Monthly Archives: May 2011
I’ve written before about my belief that the ecosystem will be the next big tech battle – as margins shrink and people want more streamlined services and products, companies will respond by developing products that they wouldn’t have thought about years ago. Apple’s potential development of a television incorporating their AppleTV software is a good example. Now it seems that Amazon will be releasing tablets powered by Android.
And it makes sense with what we’ve seen from them lately. Both their Android App store and their music service seem appropriate preparatory moves. Each has been warmly received, even if the users of these services seem confused by Amazon’s plans.
We know Amazon can make hardware – the Kindle is a wonderful gadget that many people love. It’s not hard to imagine that they will do a good job with an Android tablet. If the rumored pricing is correct – $349 and $449 for the 7″ and 10″ respectively – they’re going to give Apple some serious competition. Some will argue that Android isn’t as refined as iOS, and whether that’s true or not, money talks and people like cheap. $349 sounds a lot cheaper than $499, even if the price difference isn’t extensive.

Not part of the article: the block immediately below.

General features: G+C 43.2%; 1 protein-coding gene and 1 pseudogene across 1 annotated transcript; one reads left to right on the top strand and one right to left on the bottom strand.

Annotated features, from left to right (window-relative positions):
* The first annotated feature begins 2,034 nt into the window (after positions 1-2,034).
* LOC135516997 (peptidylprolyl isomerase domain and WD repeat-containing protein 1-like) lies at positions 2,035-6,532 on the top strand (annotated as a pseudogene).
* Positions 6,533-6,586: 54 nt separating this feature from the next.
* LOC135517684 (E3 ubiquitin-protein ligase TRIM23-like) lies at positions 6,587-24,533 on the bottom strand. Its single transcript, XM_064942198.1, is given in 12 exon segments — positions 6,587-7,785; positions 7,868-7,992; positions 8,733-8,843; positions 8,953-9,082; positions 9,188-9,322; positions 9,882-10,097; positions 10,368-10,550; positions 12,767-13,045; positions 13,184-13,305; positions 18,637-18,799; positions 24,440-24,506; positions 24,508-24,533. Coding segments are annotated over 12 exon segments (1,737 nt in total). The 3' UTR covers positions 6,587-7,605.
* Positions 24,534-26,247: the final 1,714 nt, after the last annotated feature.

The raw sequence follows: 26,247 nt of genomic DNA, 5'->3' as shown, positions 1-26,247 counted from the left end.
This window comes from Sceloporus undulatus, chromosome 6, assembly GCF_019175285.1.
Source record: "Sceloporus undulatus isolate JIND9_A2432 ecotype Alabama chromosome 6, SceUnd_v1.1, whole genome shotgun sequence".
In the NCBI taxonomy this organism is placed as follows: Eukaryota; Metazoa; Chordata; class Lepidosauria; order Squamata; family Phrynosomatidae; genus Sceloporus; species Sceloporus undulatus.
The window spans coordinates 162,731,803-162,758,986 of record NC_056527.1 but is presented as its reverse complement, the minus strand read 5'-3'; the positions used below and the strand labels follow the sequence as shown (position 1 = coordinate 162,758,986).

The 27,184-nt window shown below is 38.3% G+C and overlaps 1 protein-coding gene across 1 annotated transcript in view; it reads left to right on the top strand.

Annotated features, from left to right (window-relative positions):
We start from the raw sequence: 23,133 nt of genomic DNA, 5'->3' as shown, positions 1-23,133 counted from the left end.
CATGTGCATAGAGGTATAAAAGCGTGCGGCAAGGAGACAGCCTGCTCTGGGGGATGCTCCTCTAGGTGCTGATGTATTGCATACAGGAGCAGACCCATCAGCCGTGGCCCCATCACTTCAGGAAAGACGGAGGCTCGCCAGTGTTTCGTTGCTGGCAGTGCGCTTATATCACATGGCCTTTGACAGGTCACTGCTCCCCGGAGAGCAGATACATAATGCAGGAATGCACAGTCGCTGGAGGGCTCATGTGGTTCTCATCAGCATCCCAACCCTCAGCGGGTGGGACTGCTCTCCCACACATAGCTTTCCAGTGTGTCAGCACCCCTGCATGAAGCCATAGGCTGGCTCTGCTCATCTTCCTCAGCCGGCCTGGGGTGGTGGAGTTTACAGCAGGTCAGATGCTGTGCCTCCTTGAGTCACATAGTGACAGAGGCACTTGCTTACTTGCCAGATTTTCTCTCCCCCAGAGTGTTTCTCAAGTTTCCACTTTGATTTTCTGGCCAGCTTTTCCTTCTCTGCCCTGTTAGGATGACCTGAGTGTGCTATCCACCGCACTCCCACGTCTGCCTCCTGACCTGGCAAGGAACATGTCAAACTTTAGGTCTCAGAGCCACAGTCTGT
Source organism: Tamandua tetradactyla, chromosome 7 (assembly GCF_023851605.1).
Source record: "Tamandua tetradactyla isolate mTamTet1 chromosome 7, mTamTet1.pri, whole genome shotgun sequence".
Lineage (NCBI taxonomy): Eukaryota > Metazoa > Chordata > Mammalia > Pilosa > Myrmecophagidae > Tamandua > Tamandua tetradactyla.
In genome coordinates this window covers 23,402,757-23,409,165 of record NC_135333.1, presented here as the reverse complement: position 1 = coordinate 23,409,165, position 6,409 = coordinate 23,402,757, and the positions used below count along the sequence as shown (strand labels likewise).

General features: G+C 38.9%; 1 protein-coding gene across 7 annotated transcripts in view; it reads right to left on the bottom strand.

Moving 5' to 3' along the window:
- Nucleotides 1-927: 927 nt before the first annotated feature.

The big question, then, will be what Amazon builds next. Google I/O had talk of various household automation devices with Android on them. With all of Amazon’s experience selling products, I could see them stepping into this realm. An Amazon / Kindle branded Car appliance with music, apps and text-to-speech for books might be well received. Think of it as some advanced GPS unit.